But on that evening, the experience of a sacred space apart from the world was ushered in by this talented musician whose maturity as a person as well as an artist enabled something rare and wonderful to happen in that setting.

Art at its best creates sanctuary. An artist who grapples with what matters most, then brings skill and dedication to expressing what she encounters, offers work that can elevate our lives. Art in all of its forms invites us into a space apart from the schedules we keep and the demands we meet, where we can be refreshed by the encounter with another soul. It brings the renewal of spirit we sorely need to live our lives the best we are able.

Worship at its best works this way, too. It’s an art form in itself, enriched by architecture, music, language, and dramatic ritual. Good worship depends on good art. Meaningful worship, like meaningful art, is soul work. The encounter that happens through that work, whatever the setting may be, is where we find sanctuary.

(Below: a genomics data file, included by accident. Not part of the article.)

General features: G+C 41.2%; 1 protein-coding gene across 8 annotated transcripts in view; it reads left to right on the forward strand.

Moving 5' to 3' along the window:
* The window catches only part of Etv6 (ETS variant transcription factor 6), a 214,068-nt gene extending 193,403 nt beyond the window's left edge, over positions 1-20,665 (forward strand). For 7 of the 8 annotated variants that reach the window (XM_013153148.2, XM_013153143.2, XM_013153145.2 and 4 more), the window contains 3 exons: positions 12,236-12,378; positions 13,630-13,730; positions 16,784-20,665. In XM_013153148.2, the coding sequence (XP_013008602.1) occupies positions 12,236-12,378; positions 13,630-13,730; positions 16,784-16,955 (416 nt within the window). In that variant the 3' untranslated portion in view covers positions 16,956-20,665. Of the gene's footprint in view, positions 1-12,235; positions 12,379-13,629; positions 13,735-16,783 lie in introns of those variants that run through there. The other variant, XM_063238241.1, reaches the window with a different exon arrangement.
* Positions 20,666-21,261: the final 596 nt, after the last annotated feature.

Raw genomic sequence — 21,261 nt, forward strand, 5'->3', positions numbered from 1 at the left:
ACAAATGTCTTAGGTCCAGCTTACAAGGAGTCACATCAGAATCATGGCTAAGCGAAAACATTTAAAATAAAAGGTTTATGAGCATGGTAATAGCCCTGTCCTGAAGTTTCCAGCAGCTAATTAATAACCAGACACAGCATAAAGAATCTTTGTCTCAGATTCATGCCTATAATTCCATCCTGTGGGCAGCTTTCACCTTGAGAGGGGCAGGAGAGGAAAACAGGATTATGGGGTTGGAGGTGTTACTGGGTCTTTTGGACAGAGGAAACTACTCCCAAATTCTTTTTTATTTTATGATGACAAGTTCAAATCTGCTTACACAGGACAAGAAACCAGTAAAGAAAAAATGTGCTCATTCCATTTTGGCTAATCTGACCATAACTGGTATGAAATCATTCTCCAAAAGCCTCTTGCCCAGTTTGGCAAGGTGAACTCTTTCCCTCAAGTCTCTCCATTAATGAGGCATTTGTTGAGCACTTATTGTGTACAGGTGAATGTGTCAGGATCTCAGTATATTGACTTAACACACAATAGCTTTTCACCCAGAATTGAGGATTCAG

Sanctuary is a gift. We invite its presence by the deepest human work we do, but when the spirit of sanctuary descends, with the peace that passes understanding, it is a gift of grace. May we find those spaces in our lives that quiet our minds and soften our hearts. May we know sanctuary.

What to Watch

Still on the vintage jewelry kick, I recently brought home a box from an estate sale for $10. It looked to me like there were treasures among its contents, and finding them is fun. A watch with a band made of tiny links was one of the things that charmed me. Even with its worn finish it’s a lovely, well-made piece that feels good against my wrist. I’m looking for the right way to make it into a bracelet.